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Table for Two: Food and Beverage Industries Face Common Challenges

August 8, 2016
Press Releases, Publications

By Fritz Kriete and Kimberly A. Selemba

Seeing the explosive growth of craft breweries, a long-time coffee producer considers expanding into the lucrative beer market. That migration to craft-beer production is part of a growing wave.

Across the U.S., one to two new craft breweries open every day – many of them boasting pubs.

As more entrepreneurs tap into the burgeoning craft beer market, they are facing the same issues as food manufacturers, such distribution agreements and a host of regulatory concerns.

Traditionally, law firms operated separate practice areas representing restaurants and food manufacturers, while another group of attorneys focused on alcohol and beverage issues. But we see the commonality in the challenges facing the food and beverage industries that require legal teams to be well versed in both areas.

To meet these challenges, McNees Wallace & Nurick LLC created its “Food and Beverage Group’’ to bring together attorneys who focus on both areas. For law firms that want to give clients in either industry the best representation, these multi-disciplinary legal teams are a must.

Labeling, food safety and the regulatory environment

While wine and beer producers are governed by the federal Alcohol and Tobacco Tax and Trade Bureau and food manufacturers must answer to the U.S. Food and Drug Administration, increasingly similar requirements face both industries.

On the food manufacturing side, new FDA regulations under the Food Safety Modernization Act require companies to undertake hazard analyses of their production and take preventative steps. This scrutiny leads to the creation of a written plan detailing the controls that prevent contamination and establish a schedule for periodic testing.

And while contamination issues generally aren’t a problem for distilled products, for the alcohol and food industries, it is still critical to ensure your suppliers are adhering to strict contamination-prevention protocols. Contracts with suppliers should require that they have periodic audits of their facilities, and that audit results are shared with you.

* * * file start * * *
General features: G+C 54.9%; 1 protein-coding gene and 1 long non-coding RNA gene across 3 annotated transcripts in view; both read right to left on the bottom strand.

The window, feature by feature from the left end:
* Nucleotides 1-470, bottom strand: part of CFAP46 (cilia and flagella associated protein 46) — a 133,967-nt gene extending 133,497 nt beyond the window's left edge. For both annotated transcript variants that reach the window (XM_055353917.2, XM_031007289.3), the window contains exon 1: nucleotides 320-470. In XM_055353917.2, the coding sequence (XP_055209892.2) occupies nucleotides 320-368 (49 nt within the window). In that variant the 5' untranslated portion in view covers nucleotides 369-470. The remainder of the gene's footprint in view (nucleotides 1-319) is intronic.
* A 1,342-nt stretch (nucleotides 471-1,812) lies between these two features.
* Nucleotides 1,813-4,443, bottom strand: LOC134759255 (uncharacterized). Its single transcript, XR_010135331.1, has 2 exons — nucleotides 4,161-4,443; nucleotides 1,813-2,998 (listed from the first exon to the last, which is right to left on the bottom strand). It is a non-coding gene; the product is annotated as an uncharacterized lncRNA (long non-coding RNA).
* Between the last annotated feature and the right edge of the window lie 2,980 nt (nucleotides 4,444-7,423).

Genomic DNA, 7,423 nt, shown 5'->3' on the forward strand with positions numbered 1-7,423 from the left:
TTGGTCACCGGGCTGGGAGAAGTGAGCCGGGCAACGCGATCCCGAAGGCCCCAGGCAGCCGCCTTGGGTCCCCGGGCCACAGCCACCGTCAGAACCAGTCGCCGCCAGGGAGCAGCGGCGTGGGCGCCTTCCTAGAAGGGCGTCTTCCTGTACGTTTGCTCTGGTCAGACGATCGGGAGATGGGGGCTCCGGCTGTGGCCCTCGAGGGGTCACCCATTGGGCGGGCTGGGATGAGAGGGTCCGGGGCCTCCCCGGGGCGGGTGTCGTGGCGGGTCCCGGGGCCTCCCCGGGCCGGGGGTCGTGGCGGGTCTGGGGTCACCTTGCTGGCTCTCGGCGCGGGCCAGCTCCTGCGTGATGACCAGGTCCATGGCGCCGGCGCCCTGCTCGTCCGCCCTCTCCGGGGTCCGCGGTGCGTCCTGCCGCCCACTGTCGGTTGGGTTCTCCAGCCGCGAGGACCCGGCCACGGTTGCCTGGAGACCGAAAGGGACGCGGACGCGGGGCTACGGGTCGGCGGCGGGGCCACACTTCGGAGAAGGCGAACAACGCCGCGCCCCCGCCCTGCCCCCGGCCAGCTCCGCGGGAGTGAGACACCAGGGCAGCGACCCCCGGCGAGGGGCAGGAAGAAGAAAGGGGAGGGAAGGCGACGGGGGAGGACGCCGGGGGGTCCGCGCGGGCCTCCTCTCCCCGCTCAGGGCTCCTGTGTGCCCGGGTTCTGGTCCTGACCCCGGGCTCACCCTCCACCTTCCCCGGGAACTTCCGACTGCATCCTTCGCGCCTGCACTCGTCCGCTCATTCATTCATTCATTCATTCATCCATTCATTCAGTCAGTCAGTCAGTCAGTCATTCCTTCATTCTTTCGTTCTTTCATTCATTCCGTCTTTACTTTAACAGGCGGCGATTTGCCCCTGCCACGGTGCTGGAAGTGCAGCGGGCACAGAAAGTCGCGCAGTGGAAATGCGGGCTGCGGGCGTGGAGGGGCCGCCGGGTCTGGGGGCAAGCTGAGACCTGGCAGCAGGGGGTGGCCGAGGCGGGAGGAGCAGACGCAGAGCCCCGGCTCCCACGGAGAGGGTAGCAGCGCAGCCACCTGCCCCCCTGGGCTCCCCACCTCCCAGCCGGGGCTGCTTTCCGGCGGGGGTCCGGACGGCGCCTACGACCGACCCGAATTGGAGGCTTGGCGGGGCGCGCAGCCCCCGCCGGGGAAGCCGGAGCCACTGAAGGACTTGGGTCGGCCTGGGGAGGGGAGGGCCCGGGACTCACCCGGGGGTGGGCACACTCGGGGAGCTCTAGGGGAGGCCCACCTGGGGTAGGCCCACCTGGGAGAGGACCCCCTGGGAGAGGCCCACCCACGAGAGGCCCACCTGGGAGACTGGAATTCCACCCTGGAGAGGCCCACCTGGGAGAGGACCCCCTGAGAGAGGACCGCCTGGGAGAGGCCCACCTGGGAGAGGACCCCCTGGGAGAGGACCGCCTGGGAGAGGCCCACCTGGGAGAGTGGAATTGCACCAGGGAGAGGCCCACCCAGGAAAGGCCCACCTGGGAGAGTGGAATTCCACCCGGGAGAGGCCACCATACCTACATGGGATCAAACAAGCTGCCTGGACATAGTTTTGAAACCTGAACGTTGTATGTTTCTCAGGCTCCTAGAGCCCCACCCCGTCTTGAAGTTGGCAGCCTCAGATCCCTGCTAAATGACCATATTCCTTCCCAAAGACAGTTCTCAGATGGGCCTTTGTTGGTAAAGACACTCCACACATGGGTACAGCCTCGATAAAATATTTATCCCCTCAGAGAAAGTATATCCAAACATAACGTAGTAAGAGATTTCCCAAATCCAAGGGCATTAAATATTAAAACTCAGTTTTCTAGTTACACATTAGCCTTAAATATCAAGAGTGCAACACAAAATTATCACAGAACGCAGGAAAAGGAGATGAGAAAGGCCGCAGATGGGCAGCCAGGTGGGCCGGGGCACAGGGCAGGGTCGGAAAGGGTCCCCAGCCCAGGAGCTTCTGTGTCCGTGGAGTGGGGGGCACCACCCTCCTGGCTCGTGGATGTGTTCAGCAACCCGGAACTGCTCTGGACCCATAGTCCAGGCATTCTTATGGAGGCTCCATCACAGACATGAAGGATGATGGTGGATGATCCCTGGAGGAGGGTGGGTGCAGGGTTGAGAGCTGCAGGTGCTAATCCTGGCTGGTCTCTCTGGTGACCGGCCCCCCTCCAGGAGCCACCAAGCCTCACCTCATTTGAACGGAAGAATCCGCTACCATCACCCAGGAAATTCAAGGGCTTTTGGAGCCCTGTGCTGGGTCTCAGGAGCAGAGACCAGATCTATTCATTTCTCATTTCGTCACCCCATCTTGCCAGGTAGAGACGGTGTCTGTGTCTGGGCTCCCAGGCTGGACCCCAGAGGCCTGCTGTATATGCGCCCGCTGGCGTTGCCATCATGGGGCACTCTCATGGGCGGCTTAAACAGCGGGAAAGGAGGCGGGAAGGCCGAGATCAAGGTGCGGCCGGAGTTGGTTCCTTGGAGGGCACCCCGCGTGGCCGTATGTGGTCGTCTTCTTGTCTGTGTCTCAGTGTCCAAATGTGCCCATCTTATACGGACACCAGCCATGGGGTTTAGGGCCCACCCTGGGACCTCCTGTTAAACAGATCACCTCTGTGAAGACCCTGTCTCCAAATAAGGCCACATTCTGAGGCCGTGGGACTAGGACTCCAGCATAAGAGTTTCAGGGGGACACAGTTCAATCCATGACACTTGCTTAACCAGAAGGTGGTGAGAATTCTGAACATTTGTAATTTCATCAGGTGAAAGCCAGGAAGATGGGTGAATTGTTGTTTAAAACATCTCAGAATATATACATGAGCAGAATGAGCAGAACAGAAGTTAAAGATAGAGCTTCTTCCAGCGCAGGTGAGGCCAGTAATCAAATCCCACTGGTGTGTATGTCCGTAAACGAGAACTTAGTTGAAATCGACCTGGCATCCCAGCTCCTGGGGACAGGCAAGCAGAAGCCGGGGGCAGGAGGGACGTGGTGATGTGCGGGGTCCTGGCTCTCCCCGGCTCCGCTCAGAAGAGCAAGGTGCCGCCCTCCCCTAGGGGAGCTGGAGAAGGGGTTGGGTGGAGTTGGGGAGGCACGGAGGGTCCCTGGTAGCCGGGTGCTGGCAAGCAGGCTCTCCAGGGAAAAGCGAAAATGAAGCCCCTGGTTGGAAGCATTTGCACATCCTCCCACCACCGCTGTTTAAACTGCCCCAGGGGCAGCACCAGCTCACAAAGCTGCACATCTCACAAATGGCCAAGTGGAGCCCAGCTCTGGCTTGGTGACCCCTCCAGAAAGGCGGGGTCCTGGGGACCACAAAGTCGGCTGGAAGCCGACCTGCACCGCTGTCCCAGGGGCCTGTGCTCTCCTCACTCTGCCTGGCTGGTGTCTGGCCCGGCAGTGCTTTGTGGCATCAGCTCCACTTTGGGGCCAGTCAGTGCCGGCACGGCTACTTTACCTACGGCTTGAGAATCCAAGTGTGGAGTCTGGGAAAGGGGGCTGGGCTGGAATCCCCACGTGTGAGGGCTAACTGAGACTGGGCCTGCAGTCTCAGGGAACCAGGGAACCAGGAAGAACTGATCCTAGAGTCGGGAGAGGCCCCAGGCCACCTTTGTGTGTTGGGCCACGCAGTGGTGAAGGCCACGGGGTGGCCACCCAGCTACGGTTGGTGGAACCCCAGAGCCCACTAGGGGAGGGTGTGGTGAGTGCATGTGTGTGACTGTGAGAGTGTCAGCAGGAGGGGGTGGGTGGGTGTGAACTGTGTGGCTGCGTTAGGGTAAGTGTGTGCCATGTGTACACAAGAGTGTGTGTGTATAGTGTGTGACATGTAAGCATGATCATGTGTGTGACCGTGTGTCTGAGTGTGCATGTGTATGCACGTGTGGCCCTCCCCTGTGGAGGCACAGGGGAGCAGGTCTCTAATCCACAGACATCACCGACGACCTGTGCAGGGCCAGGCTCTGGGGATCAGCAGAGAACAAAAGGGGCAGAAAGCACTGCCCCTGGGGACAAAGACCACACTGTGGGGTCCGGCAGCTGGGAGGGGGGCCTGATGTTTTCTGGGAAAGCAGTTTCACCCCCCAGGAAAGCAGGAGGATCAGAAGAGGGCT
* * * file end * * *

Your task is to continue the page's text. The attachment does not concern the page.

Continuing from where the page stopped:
Labeling is another area where the tight controls and requirements that have always governed alcohol, wine and beer producers are now surfacing in the food arena. Labels for distilled products must adhere to strict federal standards governing everything from the legibility of the brand name and location of the manufacturer’s address to the alcohol content and what coloring methods were used, such as adding caramel or grapeskin extract.

On the food side, ingredient labeling is becoming more stringent, especially as some states consider exceeding federal regulations. While Vermont’s labeling law requiring label disclosure of the genetically modified ingredients (GMOs) in foods was preempted by federal legislation and will not become effective, federal standards will replace the state law within the next two years.

While to date similar regulations don’t exist for alcohol manufacturers, concerns over GMO ingredients are hitting the craft beer industry as well. A quick Google search under “craft beer GMO’’ yields a multitude of entries.

For both the alcohol and food manufacturers, this hot topic underscores the importance of having legal advisers who are familiar with the regulations facing both industries. Though they are governed by different federal agencies, attorneys must understand the strategies involved in dealing with both industries in order to give clients the best possible guidance.

Corporate formation, from branding to succession planning and beyond

Whether you’re looking to open a restaurant or a craft brewery, the need to ensure your brand is unique is key. Especially with the skyrocketing popularity of craft breweries, legal issues over both trademark infringement as well as false advertising claims are mounting.

Recently, a federal judge dismissed a class action claim over MillerCoors calling its Blue Moon Belgium beer a “craft beer.’’ Still, as more small brewers are purchased by big companies, it’s a sure bet more of these kind of lawsuits loom on the horizon.

Both food and beverage manufacturers also face common issues when it comes to negotiating contracts covering everything from labor agreements to transportation. Property leasing and acquisition and succession planning are other areas of overlap, whether you’re selling beer, burgers or artisan bread.

As consumers and government agencies take an ever closer look at what dining fare and drinks enter our bodies, law firms must understand the issues facing both the food and beverage industries and the areas of overlap if they are to help clients navigate the increasingly complex regulatory environment.

Fritz Kriete and Kimberly A. Selemba are Co-Chairs of McNees Wallace & Nurick LLC’s Food & Beverage Group. Mr. Kreite can be reached at 717-237-5486 or and Ms. Selemba can be reached at 717-237-5359 or

McNees is a full-service law firm based in central Pennsylvania with more than 130 attorneys representing corporations, associations, institutions and individuals. The firm serves clients worldwide from offices in Harrisburg, Lancaster, State College and Scranton, PA; Columbus, OH; and Washington, D.C. McNees is also a member of the ALFA International Global Legal Network. @McNeeslaw LinkedIn